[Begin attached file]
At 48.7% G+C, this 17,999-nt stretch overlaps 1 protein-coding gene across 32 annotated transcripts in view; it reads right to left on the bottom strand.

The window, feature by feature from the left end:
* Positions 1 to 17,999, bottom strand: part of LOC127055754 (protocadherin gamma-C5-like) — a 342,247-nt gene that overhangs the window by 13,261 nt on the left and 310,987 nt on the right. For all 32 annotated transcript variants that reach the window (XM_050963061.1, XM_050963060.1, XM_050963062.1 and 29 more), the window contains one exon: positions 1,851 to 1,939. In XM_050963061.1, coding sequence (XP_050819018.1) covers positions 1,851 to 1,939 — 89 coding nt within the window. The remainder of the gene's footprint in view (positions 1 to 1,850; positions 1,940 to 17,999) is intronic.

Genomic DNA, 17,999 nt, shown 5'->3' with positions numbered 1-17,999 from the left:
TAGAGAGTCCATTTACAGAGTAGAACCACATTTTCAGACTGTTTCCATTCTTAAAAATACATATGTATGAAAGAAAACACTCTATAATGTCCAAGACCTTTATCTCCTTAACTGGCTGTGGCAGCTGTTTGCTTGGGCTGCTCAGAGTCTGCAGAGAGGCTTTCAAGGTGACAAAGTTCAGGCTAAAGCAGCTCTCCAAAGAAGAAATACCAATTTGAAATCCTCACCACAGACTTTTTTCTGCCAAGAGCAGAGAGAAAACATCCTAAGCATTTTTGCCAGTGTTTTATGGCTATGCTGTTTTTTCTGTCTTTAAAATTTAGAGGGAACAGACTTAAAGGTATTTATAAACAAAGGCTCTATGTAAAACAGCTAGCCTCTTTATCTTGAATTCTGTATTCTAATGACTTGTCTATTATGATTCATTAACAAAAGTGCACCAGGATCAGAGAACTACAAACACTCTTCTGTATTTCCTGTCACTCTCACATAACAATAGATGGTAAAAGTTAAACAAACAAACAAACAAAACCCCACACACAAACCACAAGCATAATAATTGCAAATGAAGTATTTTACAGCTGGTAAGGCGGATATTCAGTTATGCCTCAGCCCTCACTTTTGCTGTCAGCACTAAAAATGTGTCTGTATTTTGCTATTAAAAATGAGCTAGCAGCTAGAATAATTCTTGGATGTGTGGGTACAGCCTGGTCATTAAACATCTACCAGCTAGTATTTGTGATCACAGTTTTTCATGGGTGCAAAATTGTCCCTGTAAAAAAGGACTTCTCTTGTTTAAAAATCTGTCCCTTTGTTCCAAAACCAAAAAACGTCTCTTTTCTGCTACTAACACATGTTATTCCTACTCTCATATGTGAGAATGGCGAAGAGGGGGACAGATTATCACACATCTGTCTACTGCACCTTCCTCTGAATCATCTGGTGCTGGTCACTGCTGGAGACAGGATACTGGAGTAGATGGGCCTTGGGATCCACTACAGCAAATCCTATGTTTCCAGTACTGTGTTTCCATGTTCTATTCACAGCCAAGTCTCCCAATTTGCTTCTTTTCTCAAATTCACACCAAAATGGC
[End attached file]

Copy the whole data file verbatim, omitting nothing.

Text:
At 48.7% G+C, this 17,999-nt stretch overlaps 1 protein-coding gene across 32 annotated transcripts in view; it reads right to left on the bottom strand.

The window, feature by feature from the left end:
* Positions 1 to 17,999, bottom strand: part of LOC127055754 (protocadherin gamma-C5-like) — a 342,247-nt gene that overhangs the window by 13,261 nt on the left and 310,987 nt on the right. For all 32 annotated transcript variants that reach the window (XM_050963061.1, XM_050963060.1, XM_050963062.1 and 29 more), the window contains one exon: positions 1,851 to 1,939. In XM_050963061.1, coding sequence (XP_050819018.1) covers positions 1,851 to 1,939 — 89 coding nt within the window. The remainder of the gene's footprint in view (positions 1 to 1,850; positions 1,940 to 17,999) is intronic.

Genomic DNA, 17,999 nt, shown 5'->3' with positions numbered 1-17,999 from the left:
TAGAGAGTCCATTTACAGAGTAGAACCACATTTTCAGACTGTTTCCATTCTTAAAAATACATATGTATGAAAGAAAACACTCTATAATGTCCAAGACCTTTATCTCCTTAACTGGCTGTGGCAGCTGTTTGCTTGGGCTGCTCAGAGTCTGCAGAGAGGCTTTCAAGGTGACAAAGTTCAGGCTAAAGCAGCTCTCCAAAGAAGAAATACCAATTTGAAATCCTCACCACAGACTTTTTTCTGCCAAGAGCAGAGAGAAAACATCCTAAGCATTTTTGCCAGTGTTTTATGGCTATGCTGTTTTTTCTGTCTTTAAAATTTAGAGGGAACAGACTTAAAGGTATTTATAAACAAAGGCTCTATGTAAAACAGCTAGCCTCTTTATCTTGAATTCTGTATTCTAATGACTTGTCTATTATGATTCATTAACAAAAGTGCACCAGGATCAGAGAACTACAAACACTCTTCTGTATTTCCTGTCACTCTCACATAACAATAGATGGTAAAAGTTAAACAAACAAACAAACAAAACCCCACACACAAACCACAAGCATAATAATTGCAAATGAAGTATTTTACAGCTGGTAAGGCGGATATTCAGTTATGCCTCAGCCCTCACTTTTGCTGTCAGCACTAAAAATGTGTCTGTATTTTGCTATTAAAAATGAGCTAGCAGCTAGAATAATTCTTGGATGTGTGGGTACAGCCTGGTCATTAAACATCTACCAGCTAGTATTTGTGATCACAGTTTTTCATGGGTGCAAAATTGTCCCTGTAAAAAAGGACTTCTCTTGTTTAAAAATCTGTCCCTTTGTTCCAAAACCAAAAAACGTCTCTTTTCTGCTACTAACACATGTTATTCCTACTCTCATATGTGAGAATGGCGAAGAGGGGGACAGATTATCACACATCTGTCTACTGCACCTTCCTCTGAATCATCTGGTGCTGGTCACTGCTGGAGACAGGATACTGGAGTAGATGGGCCTTGGGATCCACTACAGCAAATCCTATGTTTCCAGTACTGTGTTTCCATGTTCTATTCACAGCCAAGTCTCCCAATTTGCTTCTTTTCTCAAATTCACACCAAAATGGC